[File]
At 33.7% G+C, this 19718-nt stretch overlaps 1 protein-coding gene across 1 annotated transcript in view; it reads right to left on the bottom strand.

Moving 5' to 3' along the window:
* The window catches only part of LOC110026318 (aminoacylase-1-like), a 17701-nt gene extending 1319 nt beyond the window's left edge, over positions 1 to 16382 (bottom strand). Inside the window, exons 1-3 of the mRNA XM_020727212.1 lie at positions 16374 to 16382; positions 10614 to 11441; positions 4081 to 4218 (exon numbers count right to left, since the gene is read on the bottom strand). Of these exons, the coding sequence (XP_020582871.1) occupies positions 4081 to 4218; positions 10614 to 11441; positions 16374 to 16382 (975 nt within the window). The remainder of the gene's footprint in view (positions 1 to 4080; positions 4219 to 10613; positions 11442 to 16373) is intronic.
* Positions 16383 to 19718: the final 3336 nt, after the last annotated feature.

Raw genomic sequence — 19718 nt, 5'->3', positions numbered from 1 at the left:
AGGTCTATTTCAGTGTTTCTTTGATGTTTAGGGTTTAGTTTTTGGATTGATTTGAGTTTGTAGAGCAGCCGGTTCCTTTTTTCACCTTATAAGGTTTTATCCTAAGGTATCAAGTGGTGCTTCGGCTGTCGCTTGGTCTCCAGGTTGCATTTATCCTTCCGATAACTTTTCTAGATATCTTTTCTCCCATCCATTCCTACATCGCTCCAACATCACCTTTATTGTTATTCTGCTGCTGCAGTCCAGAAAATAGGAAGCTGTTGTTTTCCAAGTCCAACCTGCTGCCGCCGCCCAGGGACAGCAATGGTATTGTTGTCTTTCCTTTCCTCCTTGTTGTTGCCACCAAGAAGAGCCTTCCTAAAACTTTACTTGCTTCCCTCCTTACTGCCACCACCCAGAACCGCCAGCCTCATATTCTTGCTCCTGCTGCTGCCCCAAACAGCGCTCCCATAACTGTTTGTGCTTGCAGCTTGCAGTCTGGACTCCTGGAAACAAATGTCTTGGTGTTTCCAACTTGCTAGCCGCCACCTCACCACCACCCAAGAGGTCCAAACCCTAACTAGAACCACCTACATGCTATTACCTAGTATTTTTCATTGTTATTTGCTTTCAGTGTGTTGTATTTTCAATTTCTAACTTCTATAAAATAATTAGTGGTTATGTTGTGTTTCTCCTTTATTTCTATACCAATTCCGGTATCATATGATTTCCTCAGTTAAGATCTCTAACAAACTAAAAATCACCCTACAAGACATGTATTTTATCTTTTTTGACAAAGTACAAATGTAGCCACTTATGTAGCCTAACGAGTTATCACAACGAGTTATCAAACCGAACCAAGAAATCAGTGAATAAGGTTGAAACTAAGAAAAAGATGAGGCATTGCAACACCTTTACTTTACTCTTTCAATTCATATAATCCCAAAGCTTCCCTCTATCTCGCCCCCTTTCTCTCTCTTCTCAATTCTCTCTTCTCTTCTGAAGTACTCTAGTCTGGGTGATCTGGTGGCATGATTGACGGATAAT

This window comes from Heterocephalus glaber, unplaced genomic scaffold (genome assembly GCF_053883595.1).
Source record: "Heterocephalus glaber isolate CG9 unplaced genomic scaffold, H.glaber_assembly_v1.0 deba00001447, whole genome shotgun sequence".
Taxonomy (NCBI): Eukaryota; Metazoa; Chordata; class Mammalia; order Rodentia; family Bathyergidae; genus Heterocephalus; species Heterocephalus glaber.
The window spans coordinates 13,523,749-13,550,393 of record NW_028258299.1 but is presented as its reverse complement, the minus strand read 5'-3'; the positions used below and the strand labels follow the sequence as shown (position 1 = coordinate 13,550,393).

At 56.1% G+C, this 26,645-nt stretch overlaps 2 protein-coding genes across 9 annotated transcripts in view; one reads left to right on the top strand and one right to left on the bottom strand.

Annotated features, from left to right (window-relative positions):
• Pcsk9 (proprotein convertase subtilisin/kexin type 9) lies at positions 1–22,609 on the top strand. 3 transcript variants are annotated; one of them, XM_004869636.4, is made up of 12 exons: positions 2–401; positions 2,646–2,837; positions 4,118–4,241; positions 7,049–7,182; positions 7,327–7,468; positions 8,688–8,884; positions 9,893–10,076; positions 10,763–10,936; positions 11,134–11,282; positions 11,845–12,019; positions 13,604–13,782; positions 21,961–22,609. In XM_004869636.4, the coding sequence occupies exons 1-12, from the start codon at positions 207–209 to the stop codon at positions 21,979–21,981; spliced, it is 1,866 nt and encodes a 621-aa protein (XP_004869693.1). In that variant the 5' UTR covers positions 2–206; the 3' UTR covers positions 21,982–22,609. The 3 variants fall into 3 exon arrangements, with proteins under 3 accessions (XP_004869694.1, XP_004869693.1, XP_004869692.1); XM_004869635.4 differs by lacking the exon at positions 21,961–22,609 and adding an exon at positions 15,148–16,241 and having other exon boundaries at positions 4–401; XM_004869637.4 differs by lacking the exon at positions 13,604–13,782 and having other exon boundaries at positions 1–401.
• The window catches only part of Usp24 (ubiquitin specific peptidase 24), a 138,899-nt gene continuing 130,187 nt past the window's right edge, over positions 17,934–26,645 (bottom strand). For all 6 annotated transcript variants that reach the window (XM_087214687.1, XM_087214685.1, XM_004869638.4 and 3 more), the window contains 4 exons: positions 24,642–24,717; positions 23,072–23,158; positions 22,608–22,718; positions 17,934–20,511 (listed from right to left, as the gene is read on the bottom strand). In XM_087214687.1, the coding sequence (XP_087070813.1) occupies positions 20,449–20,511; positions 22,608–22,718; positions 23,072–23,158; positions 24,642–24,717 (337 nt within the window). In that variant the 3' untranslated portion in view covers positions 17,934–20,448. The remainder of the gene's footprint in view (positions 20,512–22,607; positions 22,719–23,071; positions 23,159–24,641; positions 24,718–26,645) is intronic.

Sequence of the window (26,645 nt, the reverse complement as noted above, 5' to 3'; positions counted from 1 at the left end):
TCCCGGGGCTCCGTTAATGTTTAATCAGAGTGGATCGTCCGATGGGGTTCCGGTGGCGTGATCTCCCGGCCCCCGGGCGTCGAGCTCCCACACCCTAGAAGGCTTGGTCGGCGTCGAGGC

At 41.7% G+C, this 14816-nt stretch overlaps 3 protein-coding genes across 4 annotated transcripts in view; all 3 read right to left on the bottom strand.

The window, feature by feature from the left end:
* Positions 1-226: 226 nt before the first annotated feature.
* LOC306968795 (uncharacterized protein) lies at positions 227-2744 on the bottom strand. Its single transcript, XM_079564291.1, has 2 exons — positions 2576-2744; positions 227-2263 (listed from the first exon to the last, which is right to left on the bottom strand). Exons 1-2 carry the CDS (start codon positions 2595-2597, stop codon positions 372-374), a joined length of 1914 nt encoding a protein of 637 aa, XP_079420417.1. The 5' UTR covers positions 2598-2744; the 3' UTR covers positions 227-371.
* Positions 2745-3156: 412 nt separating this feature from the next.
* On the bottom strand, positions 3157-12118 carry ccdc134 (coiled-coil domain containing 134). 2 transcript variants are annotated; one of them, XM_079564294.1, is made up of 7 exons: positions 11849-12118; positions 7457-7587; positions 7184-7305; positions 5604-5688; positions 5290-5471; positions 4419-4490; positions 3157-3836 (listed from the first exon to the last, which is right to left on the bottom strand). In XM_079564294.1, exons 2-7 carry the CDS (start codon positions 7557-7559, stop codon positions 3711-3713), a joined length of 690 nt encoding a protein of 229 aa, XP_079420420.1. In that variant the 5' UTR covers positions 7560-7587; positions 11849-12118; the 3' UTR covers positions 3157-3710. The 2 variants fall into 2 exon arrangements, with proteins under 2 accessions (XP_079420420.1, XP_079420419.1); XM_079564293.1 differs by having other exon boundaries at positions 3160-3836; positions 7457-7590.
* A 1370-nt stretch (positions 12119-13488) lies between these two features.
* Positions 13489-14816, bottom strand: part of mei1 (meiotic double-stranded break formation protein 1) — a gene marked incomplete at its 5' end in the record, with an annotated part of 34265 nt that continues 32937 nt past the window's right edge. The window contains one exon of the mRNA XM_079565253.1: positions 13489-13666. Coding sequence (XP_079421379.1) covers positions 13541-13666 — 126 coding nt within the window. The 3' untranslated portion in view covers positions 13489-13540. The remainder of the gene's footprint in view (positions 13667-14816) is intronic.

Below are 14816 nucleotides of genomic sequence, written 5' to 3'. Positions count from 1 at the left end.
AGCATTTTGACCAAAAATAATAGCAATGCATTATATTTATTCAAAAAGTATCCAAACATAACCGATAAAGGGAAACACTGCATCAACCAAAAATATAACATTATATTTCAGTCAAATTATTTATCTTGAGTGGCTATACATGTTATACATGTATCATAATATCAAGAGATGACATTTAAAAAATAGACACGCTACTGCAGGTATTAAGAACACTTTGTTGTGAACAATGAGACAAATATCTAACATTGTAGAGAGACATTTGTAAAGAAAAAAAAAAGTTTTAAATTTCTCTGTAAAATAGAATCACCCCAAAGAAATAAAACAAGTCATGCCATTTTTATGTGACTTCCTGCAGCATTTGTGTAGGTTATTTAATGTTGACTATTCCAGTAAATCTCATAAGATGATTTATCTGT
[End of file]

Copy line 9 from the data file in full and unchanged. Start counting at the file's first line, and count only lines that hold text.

Taxonomy (NCBI): Eukaryota; Metazoa; Chordata; class Mammalia; order Rodentia; family Bathyergidae; genus Heterocephalus; species Heterocephalus glaber.